It typically takes many months to engage with the full range of stakeholders, so it is important to continue allocating time for these activities and adapting stakeholder lists as needed to address the internal and external environment. Communication staff should work with the CEO’s support staff to track meetings, set schedules, and manage correspondence following visits. Once a comprehensive set of stakeholders is developed and prioritized, a simple, concentric circle diagram (see below) can be created to help manage engagements with both internal and external audiences.
Good communications advisors help new CEOs strike the right balance between telling their story to build authentic, credible relationships and engaging in listening sessions to learn and gain insight. Both aspects of communication are important, and the right balance depends on the situation and the new leader’s communication style and preferences.
More extroverted, charismatic CEOs may be very comfortable speaking to large groups and selling their story or vision. They may be less skilled in effective listening techniques or adapting their style to various group settings, running the risk of appearing less authentic or approachable to some stakeholders.
Conversely, more introverted CEOs may struggle with bringing energy to larger forums, but excel in small group settings and listening sessions. They run the risk of under-projecting and they may be challenged to instill confidence and enthusiasm in others. As a result, audiences struggle to understand what the CEO stands for and their vision for the future.
Both types of new CEOs can be very effective with proper planning and preparation. What they all should have in common is a message platform for their first stakeholder meetings, supported by authentic ways to learn and engage with key stakeholders. The platform should be consistent but adaptable enough that it doesn’t appear too “packaged or scripted.” Key elements include:
Gone are the days when CEO communication could primarily be one-to-many projections, using presentations, memos, emails, and videos. Employees today expect opportunities to engage with the new leader and to provide input. Failure to do this is a sure way for a new CEO to seem remote and unapproachable.
New CEOs must leverage a wide array of communication channels and venues supporting both one-way and two-way communication. Social media has been a gamechanger for communication, yet a study conducted by Brunswick Group showed that only 48% of CEOs in top US companies maintain social media accounts. This is a big missed opportunity, considering employees say they would prefer to work for CEOs who have a social media presence.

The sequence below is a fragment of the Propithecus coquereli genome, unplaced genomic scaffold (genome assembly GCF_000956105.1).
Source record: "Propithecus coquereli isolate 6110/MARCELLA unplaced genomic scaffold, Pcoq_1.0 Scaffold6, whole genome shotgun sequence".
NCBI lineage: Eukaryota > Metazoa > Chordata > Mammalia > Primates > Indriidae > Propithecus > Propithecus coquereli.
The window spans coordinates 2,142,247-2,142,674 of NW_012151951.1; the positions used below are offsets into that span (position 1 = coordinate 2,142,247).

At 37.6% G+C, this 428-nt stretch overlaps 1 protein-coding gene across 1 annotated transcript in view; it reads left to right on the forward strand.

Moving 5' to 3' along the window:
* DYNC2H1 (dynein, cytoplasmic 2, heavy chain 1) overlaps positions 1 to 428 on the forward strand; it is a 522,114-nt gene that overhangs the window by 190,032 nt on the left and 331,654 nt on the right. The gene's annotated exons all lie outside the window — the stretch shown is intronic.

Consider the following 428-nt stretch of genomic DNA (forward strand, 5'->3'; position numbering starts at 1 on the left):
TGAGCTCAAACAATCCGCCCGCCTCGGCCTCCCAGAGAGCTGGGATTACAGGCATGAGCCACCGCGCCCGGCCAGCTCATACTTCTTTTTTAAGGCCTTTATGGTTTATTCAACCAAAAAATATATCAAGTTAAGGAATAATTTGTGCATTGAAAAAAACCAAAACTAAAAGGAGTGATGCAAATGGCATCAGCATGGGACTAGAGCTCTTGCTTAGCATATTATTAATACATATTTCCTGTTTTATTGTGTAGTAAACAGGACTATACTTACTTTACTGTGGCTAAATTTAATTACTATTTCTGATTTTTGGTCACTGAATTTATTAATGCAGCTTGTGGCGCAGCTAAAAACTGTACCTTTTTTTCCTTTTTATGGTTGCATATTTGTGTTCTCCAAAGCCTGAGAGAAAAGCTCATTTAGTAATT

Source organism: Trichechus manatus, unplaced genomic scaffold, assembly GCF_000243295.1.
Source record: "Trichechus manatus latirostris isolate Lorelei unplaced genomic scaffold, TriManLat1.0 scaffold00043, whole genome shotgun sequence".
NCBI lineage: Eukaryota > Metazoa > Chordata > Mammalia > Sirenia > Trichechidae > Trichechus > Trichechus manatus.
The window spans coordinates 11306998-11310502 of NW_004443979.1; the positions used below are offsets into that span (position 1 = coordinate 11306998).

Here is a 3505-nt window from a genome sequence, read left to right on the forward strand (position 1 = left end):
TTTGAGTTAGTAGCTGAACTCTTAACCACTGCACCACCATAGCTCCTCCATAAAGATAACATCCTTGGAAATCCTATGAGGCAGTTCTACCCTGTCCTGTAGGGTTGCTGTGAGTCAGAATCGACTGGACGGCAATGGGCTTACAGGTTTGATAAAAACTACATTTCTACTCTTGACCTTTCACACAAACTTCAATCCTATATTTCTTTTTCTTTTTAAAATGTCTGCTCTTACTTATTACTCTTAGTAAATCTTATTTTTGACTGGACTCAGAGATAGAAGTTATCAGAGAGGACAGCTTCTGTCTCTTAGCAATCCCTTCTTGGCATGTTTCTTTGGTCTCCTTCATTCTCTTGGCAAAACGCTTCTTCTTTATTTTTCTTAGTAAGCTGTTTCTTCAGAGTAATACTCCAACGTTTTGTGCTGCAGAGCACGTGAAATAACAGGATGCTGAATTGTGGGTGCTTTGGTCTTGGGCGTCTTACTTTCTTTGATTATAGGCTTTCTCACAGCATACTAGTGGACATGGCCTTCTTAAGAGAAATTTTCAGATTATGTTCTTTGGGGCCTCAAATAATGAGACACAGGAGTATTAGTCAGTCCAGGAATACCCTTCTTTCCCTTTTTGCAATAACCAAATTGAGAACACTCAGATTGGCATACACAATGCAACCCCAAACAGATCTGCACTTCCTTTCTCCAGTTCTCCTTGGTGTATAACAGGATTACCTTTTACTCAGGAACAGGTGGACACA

Social media, while not a substitute for face-to-face communication, is a particularly potent channel because it is accessible to both internal and external stakeholders and facilitates two-way exchange. LinkedIn is the most popular platform for CEOs, with 44 percent of them maintaining a presence on the site. Additionally, many organizations’ intranet platforms can support social media-type exchanges through applications such as Yammer. Blogs, vlogs, and live videoconferencing allow new CEOs an array of options that can be tailored to specific communication needs.
These new media opportunities should be considered alongside traditional face-to-face engagements in both small and large venues. The right mix depends on the size and structure of the organization and the needs, including generational differences, of the key audiences. Social media and blogs are not a replacement for the authentic connection made through face-to-face exchanges. The value-add, however, is that traditional communication can be amplified with blogs, social posts, photos, and other channels to extend reach.
What has not changed over time is the importance of consistent and credible CEO visibility across multiple channels. According to research by Burson-Marsteller, in the US, a CEO’s reputation accounts for 50% of a company’s reputation. Building effective communication strategy from day one accelerates positive reputation building. Consistency of communication is also key to establishing CEO credibility and positive impressions.